When I was a little kid, one of my great aunts had a collection of frilly, delicate porcelain figurines of girls in baroque dresses. I remember looking at them, knowing that I was supposed to think they were pretty, but feeling like they might come alive and murder me if they had the chance. Maybe that’s why the macabrely corrupted figurines of Toronto artist Shary Boyle enraptured me when I came across her work at the Power Plant Gallery a few years ago.
Remarkably, Boyle creates all of her own porcelain figurines using authentic 19th century technique of lace draping. (Here is a great article from Toronto Craft Alert that goes into detail about the traditional porcelain techniques she uses and the community of mostly elderly porcelain hobbyists she has become a part of.) She painstakingly alters the rare vintage porcelain molds with thin layers of porcelain slip to create her own dark and mutated versions of the lace-dripped ladies, while still retaining a strong connection to the original aesthetic sensibility of the retro figurines. The result is wonderfully unsettling, and somehow cheerfully sinister. Boyle’s ability to straddle the line between horrifying and whimsical is, I think, what makes her sculpture so compelling.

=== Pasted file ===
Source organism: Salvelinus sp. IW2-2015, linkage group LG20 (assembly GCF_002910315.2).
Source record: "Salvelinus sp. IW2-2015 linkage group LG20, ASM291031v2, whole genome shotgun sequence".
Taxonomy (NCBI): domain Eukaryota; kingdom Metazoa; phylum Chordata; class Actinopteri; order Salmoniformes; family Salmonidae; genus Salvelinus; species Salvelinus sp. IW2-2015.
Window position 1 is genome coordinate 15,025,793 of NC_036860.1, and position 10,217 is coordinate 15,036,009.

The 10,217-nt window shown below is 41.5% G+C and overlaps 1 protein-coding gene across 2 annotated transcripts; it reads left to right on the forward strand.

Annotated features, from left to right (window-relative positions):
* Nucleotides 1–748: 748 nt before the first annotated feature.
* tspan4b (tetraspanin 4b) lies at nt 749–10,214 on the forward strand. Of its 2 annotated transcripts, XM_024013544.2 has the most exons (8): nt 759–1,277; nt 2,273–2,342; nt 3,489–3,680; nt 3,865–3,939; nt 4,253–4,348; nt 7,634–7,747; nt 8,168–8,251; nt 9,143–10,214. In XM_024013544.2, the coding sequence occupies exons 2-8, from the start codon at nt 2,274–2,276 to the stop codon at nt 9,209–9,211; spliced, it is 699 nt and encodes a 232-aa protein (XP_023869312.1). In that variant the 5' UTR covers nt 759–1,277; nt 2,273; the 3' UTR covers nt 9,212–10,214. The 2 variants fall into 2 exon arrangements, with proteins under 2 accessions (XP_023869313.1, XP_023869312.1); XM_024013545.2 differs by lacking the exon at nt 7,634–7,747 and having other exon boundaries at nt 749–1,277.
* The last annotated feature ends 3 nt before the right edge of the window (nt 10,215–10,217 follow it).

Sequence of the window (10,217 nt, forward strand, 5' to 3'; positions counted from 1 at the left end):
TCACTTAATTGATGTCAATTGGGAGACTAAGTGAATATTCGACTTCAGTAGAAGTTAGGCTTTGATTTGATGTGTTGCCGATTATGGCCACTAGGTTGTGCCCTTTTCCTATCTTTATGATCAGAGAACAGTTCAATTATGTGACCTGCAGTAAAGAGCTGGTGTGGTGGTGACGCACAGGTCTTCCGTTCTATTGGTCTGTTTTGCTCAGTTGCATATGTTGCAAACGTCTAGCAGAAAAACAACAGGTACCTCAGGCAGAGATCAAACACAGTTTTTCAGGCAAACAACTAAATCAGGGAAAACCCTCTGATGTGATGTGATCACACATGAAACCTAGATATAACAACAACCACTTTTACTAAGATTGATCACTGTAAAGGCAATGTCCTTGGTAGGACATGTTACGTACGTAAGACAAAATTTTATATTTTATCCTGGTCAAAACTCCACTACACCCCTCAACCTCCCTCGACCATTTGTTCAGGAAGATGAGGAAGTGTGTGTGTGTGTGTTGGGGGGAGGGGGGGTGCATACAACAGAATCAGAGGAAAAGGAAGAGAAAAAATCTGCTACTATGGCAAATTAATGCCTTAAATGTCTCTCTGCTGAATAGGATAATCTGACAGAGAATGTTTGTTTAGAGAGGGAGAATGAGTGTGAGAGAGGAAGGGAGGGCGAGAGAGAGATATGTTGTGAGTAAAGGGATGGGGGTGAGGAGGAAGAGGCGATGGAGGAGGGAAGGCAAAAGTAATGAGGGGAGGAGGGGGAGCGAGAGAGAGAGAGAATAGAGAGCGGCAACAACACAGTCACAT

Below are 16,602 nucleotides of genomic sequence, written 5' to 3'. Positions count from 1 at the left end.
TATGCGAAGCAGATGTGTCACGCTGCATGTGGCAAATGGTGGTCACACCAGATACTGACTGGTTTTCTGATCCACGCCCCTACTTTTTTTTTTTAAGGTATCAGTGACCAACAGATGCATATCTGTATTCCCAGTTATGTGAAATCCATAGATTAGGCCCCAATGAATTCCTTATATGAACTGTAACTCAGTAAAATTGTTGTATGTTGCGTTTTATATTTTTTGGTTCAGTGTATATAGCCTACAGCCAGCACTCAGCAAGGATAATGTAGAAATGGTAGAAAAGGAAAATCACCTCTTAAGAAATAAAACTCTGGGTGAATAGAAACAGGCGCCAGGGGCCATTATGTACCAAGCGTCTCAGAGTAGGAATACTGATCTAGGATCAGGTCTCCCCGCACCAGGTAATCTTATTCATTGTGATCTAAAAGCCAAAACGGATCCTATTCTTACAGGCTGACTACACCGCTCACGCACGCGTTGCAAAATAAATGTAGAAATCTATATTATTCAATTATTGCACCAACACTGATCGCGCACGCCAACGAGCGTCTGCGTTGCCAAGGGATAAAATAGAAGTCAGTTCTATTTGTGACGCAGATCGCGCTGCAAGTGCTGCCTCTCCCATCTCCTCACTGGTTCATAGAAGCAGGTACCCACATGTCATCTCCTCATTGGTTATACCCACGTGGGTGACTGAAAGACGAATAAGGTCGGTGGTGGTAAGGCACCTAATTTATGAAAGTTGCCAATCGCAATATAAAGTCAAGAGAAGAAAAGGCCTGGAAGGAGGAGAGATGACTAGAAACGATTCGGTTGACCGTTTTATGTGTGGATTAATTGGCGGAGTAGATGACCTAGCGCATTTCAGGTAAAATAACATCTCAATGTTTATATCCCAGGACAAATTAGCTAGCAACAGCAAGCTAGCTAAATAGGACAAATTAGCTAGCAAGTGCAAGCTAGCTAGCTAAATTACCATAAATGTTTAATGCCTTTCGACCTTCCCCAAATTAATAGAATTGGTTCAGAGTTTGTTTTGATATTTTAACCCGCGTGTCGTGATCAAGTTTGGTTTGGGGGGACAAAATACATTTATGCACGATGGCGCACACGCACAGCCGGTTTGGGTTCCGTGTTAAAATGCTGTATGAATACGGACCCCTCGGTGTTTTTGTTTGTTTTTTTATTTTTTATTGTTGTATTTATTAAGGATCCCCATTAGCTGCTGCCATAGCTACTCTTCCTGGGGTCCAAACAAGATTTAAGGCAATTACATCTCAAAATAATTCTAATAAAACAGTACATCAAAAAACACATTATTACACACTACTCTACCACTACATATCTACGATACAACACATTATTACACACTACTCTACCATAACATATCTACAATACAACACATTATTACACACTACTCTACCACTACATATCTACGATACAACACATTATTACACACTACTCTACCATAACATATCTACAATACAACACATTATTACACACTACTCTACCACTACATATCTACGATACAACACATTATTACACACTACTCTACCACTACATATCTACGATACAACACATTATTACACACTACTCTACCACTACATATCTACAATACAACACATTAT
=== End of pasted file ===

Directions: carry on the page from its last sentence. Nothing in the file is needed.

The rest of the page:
// All of these ridiculously interesting images were originally from the artists’ website. Unfortunately, she no longer seems to have many images or information about her work on her site, but you can see more of her work on Jessica Bradley gallery, this 2011 article in Maclean’s magazine, or this 2006 article in Canadian Art.
Other artists dabbling in bizarre and morbid porcelain figurines:
Elsewhere on the Museum of Ridiculously Interesting Things:
- Glass bodies in the sculpture of Christina Bothwell
- Monstrous bodies of Verity Whiter
- Little monsters of Tila Rodriguez-Past
- Children not looking at modern art
- A lot of pictures of Picasso without a shirt
- Bejeweled larvae of Hubert Duprat
- The unsettling aesthetic of Petrina Hicks